|Overview of Slatted Swimming Pool Covers|
How do slatted pool covers work?
Unlike a bubble cover a slatted cover is ridgid enough to be pushed on to a pool by a roller which means they can be taken off and put on automatically. So the slats have to be bouyant so they float and flexible so they roll up on to the roller. The electric roller can be sited either in a pit below water level or above the ground at one end, usually the deep end.
Rollers located in a pit are great because it leaves the pool deck un-cluttered but the pit is usually constructed when the pool is built. There is a system for having a pit located roller retro fitted to an existing pool. For most retro fit jobs you would have an above ground roller. These can be bare but most often they are covered in a housing. You need an electricity supply to the roller.
They great thing about slatted covers is that they can accomodate roman ends or any other odd shapes that pool may be made to.
Where do slatted pool covers come from?
The process from manufacture of slatted swimming pool covers to the installation of one on your pool is quite complex so lets start by explaining it.
There are a number of slatted pool cover manufacturers all competing with each other. They are nearly all based in Belgium or Holland. Nearly every pool in Holland has a slatted cover. Most of the manufacturers just make the slats and the rollers and only sell them to the large pool trade companies (the "big boys"), some deal direct with the retail trade though. When you, the end user, contact a pool retailer for a slatted cover the pool retailer buys it from the "big boys" who put the order in to the factory and the covers are made to order. There is typically a 4 to 5 week lead time on them.
Most pool retailers have their favourite among the big boys that they deal with and the big boys only deal with one manufacturer so your choice of cover can be limited depending on who you deal with. That is not the case with PoolStore. We deal with all the big boys and often direct with the factory so you can be sure of the widest choice.
Some pool companies installthe covers themselves others sub-let the installation to an expert and take a mark up on his price. PoolStore uses the most experienced subcontractor but takes no mark up, we charge you what he charges us or if you prefer you can deal direct with him.
What are the different types of slats available?
There are three basic types of slat but with in each type there are variants.
The cheapest slats will be made from plastic, have a solid colour, typically blue or white, and each slat will join to the next with a groove. The slats will be constructed to have air pockets inside and have an end cap to seal the sides.
More expensive than the plastic slats are the clear slats that are made from polycarbonate. Clear slats let the sunlight through and so you will achieve the "solar gain" greenhouse effect and warm your pool up when it is sunny. They may be tinted pale blue and they will also have end caps.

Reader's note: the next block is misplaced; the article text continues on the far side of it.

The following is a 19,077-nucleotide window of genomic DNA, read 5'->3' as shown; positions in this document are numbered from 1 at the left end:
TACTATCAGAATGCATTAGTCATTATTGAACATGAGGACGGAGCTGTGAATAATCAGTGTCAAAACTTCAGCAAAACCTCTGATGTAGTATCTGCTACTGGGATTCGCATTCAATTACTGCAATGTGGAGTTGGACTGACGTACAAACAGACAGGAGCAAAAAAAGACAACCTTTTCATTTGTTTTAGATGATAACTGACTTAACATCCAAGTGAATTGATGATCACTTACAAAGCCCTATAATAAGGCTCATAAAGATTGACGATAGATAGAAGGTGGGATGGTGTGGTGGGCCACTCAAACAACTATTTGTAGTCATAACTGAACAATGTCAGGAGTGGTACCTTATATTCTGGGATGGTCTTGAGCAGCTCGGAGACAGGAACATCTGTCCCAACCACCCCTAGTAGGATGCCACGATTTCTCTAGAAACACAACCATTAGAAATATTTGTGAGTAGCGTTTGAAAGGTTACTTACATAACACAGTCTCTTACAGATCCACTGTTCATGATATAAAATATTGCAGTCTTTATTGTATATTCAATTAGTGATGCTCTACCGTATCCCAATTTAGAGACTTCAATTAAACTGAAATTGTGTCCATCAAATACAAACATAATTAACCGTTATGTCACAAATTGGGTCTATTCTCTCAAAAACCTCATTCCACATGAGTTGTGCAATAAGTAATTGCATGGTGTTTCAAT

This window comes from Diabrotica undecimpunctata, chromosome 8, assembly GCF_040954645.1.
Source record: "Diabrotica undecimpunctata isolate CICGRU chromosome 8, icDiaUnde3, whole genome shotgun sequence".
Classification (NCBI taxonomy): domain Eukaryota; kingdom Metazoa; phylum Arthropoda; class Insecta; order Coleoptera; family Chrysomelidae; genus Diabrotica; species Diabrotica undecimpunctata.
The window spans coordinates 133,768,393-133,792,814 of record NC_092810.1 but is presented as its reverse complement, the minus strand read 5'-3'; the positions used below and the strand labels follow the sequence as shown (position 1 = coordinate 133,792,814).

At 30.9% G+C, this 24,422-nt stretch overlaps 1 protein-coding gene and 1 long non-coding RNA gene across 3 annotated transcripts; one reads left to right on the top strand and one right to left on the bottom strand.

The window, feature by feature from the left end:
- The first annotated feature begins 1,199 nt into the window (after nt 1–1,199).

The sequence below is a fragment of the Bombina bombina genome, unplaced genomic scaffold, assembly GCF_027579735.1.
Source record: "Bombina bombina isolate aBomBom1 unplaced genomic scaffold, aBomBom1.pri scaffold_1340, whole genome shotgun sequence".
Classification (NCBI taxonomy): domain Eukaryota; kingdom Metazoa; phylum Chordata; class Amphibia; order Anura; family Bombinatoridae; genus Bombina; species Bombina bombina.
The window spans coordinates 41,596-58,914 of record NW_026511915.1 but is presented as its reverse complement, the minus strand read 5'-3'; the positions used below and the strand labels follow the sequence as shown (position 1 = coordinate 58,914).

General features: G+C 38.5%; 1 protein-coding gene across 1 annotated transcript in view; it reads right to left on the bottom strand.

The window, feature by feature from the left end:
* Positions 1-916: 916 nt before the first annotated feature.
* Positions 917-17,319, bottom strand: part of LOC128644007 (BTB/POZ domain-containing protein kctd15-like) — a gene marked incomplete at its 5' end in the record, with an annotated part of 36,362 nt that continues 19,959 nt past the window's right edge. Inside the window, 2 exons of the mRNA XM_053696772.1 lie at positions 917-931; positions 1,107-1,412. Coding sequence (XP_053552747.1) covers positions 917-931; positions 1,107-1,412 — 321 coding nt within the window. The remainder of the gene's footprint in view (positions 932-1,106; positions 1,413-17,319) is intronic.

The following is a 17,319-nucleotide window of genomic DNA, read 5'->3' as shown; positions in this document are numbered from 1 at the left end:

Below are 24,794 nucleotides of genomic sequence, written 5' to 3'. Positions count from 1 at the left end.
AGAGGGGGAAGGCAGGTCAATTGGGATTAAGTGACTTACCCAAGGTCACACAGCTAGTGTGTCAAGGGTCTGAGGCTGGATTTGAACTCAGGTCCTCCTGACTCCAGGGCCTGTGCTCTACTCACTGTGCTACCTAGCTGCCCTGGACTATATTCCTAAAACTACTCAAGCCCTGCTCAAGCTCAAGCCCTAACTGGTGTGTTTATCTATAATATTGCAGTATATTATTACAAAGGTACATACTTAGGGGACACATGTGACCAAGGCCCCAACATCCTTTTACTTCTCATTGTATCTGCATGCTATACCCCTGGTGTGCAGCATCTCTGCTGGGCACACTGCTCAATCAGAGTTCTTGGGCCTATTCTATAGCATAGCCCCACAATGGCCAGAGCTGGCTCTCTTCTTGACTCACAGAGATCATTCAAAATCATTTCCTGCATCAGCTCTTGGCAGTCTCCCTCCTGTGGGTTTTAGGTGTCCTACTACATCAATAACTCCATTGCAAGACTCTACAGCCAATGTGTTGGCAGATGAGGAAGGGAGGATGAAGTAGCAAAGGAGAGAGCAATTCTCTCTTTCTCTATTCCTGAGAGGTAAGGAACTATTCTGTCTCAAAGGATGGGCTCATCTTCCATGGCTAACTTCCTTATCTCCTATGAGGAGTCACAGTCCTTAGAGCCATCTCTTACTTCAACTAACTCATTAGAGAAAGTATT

In between the Plastic and Polycarbonate in cost is the foam filled slats. Foam filled slats are much thinner in profile and come with 3 slats joined by a rubber seal and then each group of three joined with a groove. They dont have end caps and can be cut on site which can be a considerable advanatage in some cases. Being foam filled they have the best insulation value.
The two things that the slats have to do is float and join to the next slat. How they achieve this is what sets the slats apart from each other. Another difference is are they are either a solid colour or are they clear. Each slat is typically 2 to 3 inches wide. You can combine clear slats with solid slats and you can combine colours to make a stripes.
The longer you have a slatted cover the more likely it is that algae will grow on it particulary in the joints. How easy it is to clean the joints or how resistant they are water gathering in them is an important consideration.
Slatted cover or Solar panels?
Clear polycarbonate slats with black underside are available and the manufacturer claims that the heat gain given to the pool is better than the heat gain from a roof-installed solar heating system. We at PoolStore have yet to prove this claim but his arguement makes sense. Why spend thousands heating water on your roof and then pump it to the pool when a slatted cover on the pool will cost the same, give as much heat to the pool, and have all the other benefits of a slatted cover as well.
Click on the photos below to see the product pages for the different slatted covers